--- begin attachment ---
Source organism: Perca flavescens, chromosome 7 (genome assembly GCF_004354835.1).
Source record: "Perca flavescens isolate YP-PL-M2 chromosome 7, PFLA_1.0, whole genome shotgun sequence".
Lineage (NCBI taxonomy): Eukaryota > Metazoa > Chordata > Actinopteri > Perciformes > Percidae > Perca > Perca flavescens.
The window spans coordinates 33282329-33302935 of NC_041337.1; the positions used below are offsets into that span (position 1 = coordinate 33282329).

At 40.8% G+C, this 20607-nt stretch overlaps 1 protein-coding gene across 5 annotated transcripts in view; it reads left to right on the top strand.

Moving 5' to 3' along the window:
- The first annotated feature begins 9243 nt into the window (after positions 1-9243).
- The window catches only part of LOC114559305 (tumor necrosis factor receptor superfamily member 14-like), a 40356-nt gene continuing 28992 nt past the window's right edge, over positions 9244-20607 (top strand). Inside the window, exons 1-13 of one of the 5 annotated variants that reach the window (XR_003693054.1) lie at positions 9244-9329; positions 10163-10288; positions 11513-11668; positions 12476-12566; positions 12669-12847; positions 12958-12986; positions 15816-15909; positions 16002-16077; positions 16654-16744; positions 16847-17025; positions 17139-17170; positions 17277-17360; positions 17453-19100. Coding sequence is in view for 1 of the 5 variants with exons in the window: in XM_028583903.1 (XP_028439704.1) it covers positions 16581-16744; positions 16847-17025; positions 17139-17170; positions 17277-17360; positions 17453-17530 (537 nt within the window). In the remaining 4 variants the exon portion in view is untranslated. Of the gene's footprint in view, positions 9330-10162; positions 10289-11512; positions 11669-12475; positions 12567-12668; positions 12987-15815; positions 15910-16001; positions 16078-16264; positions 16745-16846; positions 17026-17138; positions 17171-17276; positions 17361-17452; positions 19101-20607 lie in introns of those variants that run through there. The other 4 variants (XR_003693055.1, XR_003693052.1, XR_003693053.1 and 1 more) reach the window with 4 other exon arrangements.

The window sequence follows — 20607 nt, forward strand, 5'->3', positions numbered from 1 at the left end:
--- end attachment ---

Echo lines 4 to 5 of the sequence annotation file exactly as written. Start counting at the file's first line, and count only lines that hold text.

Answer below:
The window spans coordinates 33282329-33302935 of NC_041337.1; the positions used below are offsets into that span (position 1 = coordinate 33282329).

At 40.8% G+C, this 20607-nt stretch overlaps 1 protein-coding gene across 5 annotated transcripts in view; it reads left to right on the top strand.